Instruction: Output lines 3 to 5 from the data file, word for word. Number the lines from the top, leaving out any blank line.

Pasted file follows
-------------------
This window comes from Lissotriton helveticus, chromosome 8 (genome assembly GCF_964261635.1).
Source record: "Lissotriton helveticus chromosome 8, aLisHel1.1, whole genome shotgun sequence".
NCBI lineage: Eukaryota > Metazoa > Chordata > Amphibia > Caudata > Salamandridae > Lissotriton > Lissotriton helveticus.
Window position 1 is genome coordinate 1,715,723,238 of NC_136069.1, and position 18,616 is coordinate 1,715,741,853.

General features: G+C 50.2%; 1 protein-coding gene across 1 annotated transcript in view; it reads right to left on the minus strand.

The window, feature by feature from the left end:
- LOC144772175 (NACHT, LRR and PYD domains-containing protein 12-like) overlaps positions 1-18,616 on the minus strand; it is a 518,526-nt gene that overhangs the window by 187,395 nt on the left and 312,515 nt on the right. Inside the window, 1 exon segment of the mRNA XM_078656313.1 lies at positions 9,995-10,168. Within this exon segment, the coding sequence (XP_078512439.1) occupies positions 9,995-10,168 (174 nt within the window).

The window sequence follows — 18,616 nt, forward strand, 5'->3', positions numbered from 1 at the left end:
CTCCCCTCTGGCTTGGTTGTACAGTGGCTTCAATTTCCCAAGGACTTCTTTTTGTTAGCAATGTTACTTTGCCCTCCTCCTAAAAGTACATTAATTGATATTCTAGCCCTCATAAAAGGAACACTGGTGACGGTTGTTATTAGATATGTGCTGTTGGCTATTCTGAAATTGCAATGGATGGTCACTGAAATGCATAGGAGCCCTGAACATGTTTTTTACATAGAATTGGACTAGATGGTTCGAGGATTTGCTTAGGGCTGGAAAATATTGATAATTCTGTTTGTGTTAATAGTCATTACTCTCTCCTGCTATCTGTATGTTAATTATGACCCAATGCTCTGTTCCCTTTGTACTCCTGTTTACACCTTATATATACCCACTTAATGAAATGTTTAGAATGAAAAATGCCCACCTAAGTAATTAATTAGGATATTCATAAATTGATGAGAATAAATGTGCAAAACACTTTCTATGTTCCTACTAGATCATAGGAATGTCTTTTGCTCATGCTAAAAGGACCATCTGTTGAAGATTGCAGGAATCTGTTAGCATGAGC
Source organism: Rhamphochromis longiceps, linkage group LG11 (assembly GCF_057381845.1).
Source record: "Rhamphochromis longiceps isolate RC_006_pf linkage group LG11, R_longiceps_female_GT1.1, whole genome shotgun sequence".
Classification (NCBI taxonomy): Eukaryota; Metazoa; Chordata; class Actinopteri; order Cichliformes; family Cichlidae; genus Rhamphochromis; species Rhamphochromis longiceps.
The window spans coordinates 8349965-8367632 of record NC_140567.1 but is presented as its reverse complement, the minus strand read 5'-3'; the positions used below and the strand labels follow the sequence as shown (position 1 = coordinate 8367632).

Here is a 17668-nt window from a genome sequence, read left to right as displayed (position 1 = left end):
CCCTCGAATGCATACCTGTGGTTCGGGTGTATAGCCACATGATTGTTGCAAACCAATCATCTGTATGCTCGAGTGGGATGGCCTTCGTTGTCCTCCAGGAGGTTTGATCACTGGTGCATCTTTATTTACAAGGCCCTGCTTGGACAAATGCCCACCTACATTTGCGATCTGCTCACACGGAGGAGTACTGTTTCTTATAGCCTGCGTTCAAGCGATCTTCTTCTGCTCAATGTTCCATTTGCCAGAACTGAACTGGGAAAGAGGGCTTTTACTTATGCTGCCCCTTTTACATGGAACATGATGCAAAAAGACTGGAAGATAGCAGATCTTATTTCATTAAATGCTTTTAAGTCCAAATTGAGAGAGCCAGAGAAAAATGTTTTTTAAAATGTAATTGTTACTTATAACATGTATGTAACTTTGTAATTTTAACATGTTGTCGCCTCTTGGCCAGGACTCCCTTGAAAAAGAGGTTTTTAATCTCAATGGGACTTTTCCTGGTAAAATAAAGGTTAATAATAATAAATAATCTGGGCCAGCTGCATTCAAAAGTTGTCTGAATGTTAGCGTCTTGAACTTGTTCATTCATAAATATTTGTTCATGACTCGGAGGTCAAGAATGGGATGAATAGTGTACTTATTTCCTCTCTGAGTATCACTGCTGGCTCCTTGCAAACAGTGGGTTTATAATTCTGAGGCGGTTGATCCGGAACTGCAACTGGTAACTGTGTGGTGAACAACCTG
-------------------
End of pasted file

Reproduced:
NCBI lineage: Eukaryota > Metazoa > Chordata > Amphibia > Caudata > Salamandridae > Lissotriton > Lissotriton helveticus.
Window position 1 is genome coordinate 1,715,723,238 of NC_136069.1, and position 18,616 is coordinate 1,715,741,853.

General features: G+C 50.2%; 1 protein-coding gene across 1 annotated transcript in view; it reads right to left on the minus strand.